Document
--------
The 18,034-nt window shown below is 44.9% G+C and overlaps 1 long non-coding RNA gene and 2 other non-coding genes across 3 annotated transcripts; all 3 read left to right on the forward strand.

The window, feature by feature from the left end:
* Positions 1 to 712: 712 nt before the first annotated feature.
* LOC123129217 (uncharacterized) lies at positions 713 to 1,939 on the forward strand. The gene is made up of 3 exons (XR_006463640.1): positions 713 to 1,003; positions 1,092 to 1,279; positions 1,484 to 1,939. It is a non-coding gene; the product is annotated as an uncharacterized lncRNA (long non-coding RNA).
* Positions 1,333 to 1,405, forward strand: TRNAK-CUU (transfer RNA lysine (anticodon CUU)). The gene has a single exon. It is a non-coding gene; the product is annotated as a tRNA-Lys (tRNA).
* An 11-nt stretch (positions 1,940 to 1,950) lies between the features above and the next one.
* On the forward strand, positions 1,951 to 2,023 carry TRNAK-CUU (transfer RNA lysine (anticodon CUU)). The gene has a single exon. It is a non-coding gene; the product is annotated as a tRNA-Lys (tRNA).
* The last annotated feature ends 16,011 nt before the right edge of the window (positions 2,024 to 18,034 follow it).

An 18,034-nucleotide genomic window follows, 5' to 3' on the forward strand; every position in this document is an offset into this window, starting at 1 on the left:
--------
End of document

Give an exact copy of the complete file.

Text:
The 18,034-nt window shown below is 44.9% G+C and overlaps 1 long non-coding RNA gene and 2 other non-coding genes across 3 annotated transcripts; all 3 read left to right on the forward strand.

The window, feature by feature from the left end:
* Positions 1 to 712: 712 nt before the first annotated feature.
* LOC123129217 (uncharacterized) lies at positions 713 to 1,939 on the forward strand. The gene is made up of 3 exons (XR_006463640.1): positions 713 to 1,003; positions 1,092 to 1,279; positions 1,484 to 1,939. It is a non-coding gene; the product is annotated as an uncharacterized lncRNA (long non-coding RNA).
* Positions 1,333 to 1,405, forward strand: TRNAK-CUU (transfer RNA lysine (anticodon CUU)). The gene has a single exon. It is a non-coding gene; the product is annotated as a tRNA-Lys (tRNA).
* An 11-nt stretch (positions 1,940 to 1,950) lies between the features above and the next one.
* On the forward strand, positions 1,951 to 2,023 carry TRNAK-CUU (transfer RNA lysine (anticodon CUU)). The gene has a single exon. It is a non-coding gene; the product is annotated as a tRNA-Lys (tRNA).
* The last annotated feature ends 16,011 nt before the right edge of the window (positions 2,024 to 18,034 follow it).

An 18,034-nucleotide genomic window follows, 5' to 3' on the forward strand; every position in this document is an offset into this window, starting at 1 on the left: